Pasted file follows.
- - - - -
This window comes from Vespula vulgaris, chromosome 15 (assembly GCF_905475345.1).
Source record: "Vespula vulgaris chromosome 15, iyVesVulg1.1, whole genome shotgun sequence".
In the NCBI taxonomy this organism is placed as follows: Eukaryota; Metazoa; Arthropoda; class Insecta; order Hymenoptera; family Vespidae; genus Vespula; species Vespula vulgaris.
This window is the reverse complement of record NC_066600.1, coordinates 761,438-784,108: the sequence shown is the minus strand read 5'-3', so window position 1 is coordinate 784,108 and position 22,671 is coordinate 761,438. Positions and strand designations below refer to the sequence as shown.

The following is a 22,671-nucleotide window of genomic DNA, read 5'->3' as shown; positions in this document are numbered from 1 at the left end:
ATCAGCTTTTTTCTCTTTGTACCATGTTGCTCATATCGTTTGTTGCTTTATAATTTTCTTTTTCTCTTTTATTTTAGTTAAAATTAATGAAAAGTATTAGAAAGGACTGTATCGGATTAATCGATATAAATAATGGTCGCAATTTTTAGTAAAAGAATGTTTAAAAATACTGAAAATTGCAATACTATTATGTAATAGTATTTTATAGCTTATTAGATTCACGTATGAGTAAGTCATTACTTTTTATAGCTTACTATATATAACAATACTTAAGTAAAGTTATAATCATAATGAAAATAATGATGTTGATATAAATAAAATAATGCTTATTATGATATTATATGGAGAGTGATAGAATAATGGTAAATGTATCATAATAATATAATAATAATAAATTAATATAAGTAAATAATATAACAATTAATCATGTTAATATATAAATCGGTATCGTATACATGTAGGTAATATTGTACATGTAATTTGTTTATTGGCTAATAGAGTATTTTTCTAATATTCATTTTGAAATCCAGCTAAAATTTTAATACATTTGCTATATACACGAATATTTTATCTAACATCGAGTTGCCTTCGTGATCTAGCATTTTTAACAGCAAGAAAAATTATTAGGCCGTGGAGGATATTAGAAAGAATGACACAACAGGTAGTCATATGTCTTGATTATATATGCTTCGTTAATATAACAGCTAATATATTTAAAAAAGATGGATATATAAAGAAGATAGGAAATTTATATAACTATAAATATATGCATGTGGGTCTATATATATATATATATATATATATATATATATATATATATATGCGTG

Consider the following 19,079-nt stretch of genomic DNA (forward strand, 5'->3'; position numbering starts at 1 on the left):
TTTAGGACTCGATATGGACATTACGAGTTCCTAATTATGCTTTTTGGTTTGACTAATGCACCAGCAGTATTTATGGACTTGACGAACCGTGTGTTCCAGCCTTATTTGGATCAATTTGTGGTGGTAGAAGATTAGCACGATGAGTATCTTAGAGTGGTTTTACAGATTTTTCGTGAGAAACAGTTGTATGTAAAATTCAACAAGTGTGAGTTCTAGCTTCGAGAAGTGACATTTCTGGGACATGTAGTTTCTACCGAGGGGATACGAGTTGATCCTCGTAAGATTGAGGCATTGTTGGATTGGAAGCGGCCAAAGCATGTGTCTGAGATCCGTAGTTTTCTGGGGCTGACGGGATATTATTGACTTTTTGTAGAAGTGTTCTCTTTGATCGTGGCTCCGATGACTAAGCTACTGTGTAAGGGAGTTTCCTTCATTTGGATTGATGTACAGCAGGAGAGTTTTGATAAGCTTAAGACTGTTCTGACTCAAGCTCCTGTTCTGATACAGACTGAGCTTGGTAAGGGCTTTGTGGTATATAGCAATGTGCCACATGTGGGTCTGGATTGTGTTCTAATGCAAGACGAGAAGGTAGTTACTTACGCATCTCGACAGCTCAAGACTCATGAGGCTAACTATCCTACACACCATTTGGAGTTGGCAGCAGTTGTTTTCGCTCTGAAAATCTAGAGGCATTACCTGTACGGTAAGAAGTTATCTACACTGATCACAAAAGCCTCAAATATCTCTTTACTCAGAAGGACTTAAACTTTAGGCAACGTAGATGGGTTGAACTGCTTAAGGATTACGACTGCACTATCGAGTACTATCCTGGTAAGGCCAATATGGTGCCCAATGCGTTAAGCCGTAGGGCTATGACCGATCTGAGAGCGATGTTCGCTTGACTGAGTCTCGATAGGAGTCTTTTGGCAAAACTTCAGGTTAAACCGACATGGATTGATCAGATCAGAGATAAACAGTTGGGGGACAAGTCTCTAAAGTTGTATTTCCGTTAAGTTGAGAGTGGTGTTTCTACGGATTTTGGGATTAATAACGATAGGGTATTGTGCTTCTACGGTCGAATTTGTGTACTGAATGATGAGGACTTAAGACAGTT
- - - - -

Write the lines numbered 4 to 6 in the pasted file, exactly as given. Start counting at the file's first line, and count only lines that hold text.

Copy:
This window is the reverse complement of record NC_066600.1, coordinates 761,438-784,108: the sequence shown is the minus strand read 5'-3', so window position 1 is coordinate 784,108 and position 22,671 is coordinate 761,438. Positions and strand designations below refer to the sequence as shown.

The following is a 22,671-nucleotide window of genomic DNA, read 5'->3' as shown; positions in this document are numbered from 1 at the left end:
ATCAGCTTTTTTCTCTTTGTACCATGTTGCTCATATCGTTTGTTGCTTTATAATTTTCTTTTTCTCTTTTATTTTAGTTAAAATTAATGAAAAGTATTAGAAAGGACTGTATCGGATTAATCGATATAAATAATGGTCGCAATTTTTAGTAAAAGAATGTTTAAAAATACTGAAAATTGCAATACTATTATGTAATAGTATTTTATAGCTTATTAGATTCACGTATGAGTAAGTCATTACTTTTTATAGCTTACTATATATAACAATACTTAAGTAAAGTTATAATCATAATGAAAATAATGATGTTGATATAAATAAAATAATGCTTATTATGATATTATATGGAGAGTGATAGAATAATGGTAAATGTATCATAATAATATAATAATAATAAATTAATATAAGTAAATAATATAACAATTAATCATGTTAATATATAAATCGGTATCGTATACATGTAGGTAATATTGTACATGTAATTTGTTTATTGGCTAATAGAGTATTTTTCTAATATTCATTTTGAAATCCAGCTAAAATTTTAATACATTTGCTATATACACGAATATTTTATCTAACATCGAGTTGCCTTCGTGATCTAGCATTTTTAACAGCAAGAAAAATTATTAGGCCGTGGAGGATATTAGAAAGAATGACACAACAGGTAGTCATATGTCTTGATTATATATGCTTCGTTAATATAACAGCTAATATATTTAAAAAAGATGGATATATAAAGAAGATAGGAAATTTATATAACTATAAATATATGCATGTGGGTCTATATATATATATATATATATATATATATATATATATATATATGCGTG